Queries & Comments
Bones to Pick
BAR Damages Her Faith
Re: Ziony Zevit’s “Was Eve Made from Adam’s Rib—or His Baculum?” (BAR 41:05)
I write to express my disappointment with your magazine. I wish to cancel my subscription.
Many of the articles published in BAR do not accurately reflect what the Bible teaches. Come on now, Eve being created from Adam’s penis bone, rather than his rib? That is plainly not a Bible teaching. I wonder, then, what other articles BAR publishes are filled with speculation, rather than Biblical truth. I do not need and will not read articles that damage my faith or attempt to cause me to doubt what I know is the truth from the Bible.
Never Purchased a Tabloid Magazine
How does Ziony Zevit’s article have anything remotely to do with Biblical archaeology?
I have never purchased a tabloid magazine in my entire life—and I have no intention of ever doing so. I certainly didn’t realize that was what I was doing when I subscribed to BAR.
I am a longtime BAR subscriber and anticipate the arrival of each issue. As a pastor, I find that the learned articles and resulting discussion have added insight to my study and teaching of the Bible and given me much personal pleasure, even if often challenging my views.
But the article “Was Eve Made from Adam’s Rib—or his Baculum?” was so outlandish that I am compelled to comment. Ziony Zevit’s attempt to prove that the Hebrew term tsela‘ could not mean the traditionally accepted “rib” is totally unconvincing. Surely if the root idea is something “on the side of,” then suggesting a hypothetical penis bone is clearly getting side-tracked. It only gets worse when he supposes that if the Lord used the man’s rib to create the woman, then it must logically result that all males henceforth would have one less rib! In his conclusion, he agrees with folklorist Alan Dundes that the author of the Genesis 2 account wrote on the origin of “a seam of light tissue on the underside of his penis.” Downright laughable and unworthy of comment.
As Jesus scathingly said, “You blind guides! You strain out a gnat and swallow a camel” (Matthew 23:24). Or as my wife cogently observed, surely the article was a belated April Fools’ Day joke!
Hershel, keep up the good work and do not cancel my subscription.
Northern Ontario, Canada
Traditional Meaning “Unacceptable”
The traditional translation to “rib” in Genesis 2:21–22 is not only difficult to accept, but simply unacceptable, for several reasons: (1) The Septuagint translated tsela‘ as pleurá in Greek, and Jerome as costa in the Latin Vulgate. Both terms rarely may mean “rib” and most frequently mean “side”—never baculum(!), as you can ascertain in any good Greek and Latin dictionary; and (2) in the Gospel of John, chapters 19 and 20, the same Greek pleurá (equivalent to Hebrew tsela‘) appears four times, referring to the side of Christ, not to his rib. For instance, in John 19:34, one of the soldiers thrust his lance into his side (pleurá), and immediately blood and water flowed out. The Greek Fathers saw in this scene the formation of the new Eve from the side of the new Adam!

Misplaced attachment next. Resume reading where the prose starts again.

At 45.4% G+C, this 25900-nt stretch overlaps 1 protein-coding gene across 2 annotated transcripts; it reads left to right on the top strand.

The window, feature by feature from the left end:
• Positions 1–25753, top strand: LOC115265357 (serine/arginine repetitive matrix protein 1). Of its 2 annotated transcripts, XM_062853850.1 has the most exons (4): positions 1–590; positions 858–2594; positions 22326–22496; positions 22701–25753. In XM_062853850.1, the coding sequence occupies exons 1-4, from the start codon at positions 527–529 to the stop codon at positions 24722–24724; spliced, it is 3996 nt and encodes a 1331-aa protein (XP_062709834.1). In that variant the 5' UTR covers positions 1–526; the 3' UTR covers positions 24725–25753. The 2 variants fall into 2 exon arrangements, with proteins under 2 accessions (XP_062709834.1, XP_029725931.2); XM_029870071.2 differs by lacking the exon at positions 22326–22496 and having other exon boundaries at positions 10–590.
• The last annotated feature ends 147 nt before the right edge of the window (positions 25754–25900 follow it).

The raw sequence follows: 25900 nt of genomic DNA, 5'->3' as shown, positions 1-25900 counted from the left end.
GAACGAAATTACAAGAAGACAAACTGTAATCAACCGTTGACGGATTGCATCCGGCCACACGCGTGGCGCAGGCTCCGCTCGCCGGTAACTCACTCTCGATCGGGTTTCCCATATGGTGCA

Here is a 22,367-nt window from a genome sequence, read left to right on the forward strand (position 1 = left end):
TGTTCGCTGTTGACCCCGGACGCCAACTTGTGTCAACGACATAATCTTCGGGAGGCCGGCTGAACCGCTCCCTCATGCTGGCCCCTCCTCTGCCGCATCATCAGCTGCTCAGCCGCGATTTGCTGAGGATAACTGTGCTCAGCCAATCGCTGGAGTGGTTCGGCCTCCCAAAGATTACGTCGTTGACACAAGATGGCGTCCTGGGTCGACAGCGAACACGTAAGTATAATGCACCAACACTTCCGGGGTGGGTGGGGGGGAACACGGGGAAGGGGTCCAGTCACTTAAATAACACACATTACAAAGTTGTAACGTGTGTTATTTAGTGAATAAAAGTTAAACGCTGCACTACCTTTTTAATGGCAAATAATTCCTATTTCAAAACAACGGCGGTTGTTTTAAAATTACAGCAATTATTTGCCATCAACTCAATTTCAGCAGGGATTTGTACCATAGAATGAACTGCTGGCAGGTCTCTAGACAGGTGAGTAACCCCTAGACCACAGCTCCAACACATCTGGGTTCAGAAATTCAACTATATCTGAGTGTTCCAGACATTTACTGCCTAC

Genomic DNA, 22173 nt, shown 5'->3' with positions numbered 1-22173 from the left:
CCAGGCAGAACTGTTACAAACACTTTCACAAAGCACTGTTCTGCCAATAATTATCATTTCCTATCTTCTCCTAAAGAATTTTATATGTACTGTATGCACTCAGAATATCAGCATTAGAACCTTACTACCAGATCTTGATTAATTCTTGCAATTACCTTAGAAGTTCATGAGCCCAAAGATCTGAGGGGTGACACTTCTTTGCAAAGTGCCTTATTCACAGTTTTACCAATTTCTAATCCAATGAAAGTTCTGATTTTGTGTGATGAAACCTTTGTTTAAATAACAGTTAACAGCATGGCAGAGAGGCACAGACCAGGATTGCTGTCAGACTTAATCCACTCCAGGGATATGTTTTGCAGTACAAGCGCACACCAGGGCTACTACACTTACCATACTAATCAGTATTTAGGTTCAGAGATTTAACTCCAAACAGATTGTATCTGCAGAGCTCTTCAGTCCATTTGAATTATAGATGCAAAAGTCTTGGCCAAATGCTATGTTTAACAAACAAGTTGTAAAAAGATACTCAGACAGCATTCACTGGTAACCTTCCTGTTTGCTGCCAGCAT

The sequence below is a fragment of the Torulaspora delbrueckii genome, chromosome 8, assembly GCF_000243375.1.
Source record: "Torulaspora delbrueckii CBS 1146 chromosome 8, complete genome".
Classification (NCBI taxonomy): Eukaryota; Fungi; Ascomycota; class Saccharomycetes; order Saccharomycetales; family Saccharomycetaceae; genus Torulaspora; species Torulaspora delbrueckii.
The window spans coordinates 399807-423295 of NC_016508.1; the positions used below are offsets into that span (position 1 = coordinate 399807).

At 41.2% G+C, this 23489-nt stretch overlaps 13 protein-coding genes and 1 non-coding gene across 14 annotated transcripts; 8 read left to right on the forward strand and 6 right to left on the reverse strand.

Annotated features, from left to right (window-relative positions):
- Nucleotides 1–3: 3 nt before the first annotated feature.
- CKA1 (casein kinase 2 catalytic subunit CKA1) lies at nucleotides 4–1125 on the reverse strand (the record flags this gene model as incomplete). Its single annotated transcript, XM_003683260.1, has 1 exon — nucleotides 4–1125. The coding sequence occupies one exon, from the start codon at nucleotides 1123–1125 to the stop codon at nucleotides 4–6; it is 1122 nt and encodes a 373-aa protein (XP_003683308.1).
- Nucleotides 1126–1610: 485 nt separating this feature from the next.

Professor of Biblical Exegesis
Instituto Teológico de Santa Catarina (ITESC)
Baculum Is Not on Side
As the author acknowledges, the Hebrew word in question always refers to something off-center. There are no scriptural uses that refer to the front (where the penis is). How does the author justify moving from side to front?
Maybe not strict exegesis, but Matthew Henry in his commentary offers a better understanding: “The woman was made of a rib out of the side of Adam; not made out of his head to rule over him, nor out of his feet to be trampled upon by him, but out of his side to be equal with him, under his arm to be protected, and near his heart to be beloved.”
Hermits of St. Mary of Carmel
Ribs Are Rich in Stem Cells
Logically, if I wanted to produce a living being to be a companion to Adam, the easiest way would be to use stem cells and generate a clone of that individual. One of the easiest sources of stem cells can be from bones with marrow. And while a baculum can contain some marrow, it is mostly hard cortical bone. A rib, on the 009 other hand, has a rich environment of bone marrow material—and thus, abundant stem cells. And one would not have to actually remove the source in total to do this, just the stem cells. So the rib could remain intact.
My personal conclusion is that Eve was made from stem cells in one of Adam’s ribs.
Transported to the Garden of Eden
I was so intrigued by BAR’s article by Ziony Zevit that I immediately bought his book, What Really Happened in the Garden of Eden? Regardless of the debate regarding whether Eve was formed from Adam’s rib or his baculum, I can honestly say that in almost 50 years of Bible reading and research, I have never read a book that opened my eyes so much in just one quantum jump.